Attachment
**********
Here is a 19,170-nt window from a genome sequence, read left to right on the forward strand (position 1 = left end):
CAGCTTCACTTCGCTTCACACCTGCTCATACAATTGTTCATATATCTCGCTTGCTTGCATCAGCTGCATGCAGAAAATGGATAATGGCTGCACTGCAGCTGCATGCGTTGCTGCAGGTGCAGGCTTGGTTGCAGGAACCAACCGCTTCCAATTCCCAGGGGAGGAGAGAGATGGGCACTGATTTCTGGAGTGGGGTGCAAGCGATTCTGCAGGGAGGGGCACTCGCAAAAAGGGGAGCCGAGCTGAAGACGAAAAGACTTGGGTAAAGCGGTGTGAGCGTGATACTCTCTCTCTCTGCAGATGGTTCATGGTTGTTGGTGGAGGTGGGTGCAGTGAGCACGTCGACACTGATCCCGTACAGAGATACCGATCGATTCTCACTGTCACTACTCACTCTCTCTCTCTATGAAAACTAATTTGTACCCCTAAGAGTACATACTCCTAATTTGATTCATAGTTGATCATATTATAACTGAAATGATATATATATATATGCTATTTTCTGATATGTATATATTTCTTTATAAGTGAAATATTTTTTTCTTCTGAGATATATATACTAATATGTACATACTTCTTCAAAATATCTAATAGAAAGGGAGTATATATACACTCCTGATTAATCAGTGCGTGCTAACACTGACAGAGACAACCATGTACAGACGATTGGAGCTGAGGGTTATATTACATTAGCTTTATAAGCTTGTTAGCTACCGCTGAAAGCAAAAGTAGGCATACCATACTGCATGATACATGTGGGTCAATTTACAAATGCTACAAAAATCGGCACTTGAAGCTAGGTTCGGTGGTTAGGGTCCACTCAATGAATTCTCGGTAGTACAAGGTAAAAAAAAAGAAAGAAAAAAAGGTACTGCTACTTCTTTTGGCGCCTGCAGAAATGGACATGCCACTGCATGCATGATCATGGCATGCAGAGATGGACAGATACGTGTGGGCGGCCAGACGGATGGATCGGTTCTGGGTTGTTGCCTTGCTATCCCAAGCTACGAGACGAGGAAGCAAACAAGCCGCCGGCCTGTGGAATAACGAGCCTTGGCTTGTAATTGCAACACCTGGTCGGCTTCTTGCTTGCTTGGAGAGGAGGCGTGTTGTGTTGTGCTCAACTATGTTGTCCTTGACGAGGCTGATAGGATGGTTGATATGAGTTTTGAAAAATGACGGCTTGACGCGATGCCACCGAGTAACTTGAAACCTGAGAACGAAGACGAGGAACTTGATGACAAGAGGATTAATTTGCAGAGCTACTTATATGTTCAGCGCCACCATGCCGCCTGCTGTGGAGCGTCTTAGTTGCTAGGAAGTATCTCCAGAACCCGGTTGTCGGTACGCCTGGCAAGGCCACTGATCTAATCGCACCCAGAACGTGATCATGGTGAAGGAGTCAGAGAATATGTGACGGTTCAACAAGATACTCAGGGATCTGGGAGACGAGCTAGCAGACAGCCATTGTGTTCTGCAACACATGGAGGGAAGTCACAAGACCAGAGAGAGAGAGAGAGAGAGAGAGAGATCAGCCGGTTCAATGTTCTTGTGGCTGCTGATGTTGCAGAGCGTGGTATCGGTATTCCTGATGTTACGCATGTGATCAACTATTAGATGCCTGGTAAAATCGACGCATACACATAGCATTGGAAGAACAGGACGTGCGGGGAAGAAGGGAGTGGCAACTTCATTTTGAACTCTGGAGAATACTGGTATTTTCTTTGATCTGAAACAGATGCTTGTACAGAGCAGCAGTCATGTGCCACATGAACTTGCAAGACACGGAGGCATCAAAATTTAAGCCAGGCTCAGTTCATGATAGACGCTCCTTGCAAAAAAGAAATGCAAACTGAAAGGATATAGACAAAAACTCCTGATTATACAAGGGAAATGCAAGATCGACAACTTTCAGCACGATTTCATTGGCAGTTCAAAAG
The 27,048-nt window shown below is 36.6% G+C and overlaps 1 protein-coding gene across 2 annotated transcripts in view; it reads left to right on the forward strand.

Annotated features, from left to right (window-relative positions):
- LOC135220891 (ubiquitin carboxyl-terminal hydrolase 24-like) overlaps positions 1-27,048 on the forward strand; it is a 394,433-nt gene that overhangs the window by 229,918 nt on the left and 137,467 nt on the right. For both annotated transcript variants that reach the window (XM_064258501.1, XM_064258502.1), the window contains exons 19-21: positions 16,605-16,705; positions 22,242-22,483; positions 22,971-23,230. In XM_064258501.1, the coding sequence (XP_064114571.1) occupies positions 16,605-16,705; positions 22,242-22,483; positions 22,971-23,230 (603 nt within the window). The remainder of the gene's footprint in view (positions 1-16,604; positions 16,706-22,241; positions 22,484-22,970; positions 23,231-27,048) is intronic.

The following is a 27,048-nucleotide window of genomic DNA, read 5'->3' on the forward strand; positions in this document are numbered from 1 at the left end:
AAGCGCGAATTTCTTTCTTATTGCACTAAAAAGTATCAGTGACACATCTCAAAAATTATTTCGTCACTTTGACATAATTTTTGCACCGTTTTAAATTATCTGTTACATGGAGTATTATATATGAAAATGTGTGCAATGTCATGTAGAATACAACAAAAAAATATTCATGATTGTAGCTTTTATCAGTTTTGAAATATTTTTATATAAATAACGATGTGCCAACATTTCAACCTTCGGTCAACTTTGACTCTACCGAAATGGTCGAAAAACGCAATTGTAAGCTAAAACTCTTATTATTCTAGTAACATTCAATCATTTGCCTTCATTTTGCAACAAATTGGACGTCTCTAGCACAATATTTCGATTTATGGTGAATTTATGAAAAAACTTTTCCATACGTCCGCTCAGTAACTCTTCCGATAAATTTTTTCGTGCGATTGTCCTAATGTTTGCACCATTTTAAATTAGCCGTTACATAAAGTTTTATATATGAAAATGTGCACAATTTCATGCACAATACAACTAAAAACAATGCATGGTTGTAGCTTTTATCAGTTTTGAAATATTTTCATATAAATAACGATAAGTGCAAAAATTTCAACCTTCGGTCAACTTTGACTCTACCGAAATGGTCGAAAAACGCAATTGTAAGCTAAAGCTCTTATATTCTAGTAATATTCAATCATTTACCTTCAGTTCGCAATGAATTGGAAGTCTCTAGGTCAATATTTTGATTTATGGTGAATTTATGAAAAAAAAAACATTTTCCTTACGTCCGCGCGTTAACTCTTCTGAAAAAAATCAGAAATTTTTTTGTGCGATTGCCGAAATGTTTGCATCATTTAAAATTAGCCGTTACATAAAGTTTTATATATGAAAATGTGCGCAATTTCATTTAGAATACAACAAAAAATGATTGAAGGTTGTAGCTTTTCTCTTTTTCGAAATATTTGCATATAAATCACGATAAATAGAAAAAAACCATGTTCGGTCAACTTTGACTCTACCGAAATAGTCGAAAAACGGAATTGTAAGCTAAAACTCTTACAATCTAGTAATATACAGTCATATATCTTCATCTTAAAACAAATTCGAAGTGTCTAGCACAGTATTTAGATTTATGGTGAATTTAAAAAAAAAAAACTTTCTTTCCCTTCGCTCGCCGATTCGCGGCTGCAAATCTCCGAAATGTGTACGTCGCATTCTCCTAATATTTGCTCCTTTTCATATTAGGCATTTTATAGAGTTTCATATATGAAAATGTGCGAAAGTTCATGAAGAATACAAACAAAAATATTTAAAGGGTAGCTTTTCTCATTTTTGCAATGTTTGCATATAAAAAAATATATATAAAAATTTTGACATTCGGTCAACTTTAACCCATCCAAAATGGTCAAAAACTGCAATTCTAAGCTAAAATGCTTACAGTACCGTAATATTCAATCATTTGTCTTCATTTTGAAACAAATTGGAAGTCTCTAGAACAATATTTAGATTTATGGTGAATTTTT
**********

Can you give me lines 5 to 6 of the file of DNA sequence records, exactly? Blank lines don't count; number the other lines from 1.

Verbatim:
- LOC135220891 (ubiquitin carboxyl-terminal hydrolase 24-like) overlaps positions 1-27,048 on the forward strand; it is a 394,433-nt gene that overhangs the window by 229,918 nt on the left and 137,467 nt on the right. For both annotated transcript variants that reach the window (XM_064258501.1, XM_064258502.1), the window contains exons 19-21: positions 16,605-16,705; positions 22,242-22,483; positions 22,971-23,230. In XM_064258501.1, the coding sequence (XP_064114571.1) occupies positions 16,605-16,705; positions 22,242-22,483; positions 22,971-23,230 (603 nt within the window). The remainder of the gene's footprint in view (positions 1-16,604; positions 16,706-22,241; positions 22,484-22,970; positions 23,231-27,048) is intronic.

The following is a 27,048-nucleotide window of genomic DNA, read 5'->3' on the forward strand; positions in this document are numbered from 1 at the left end: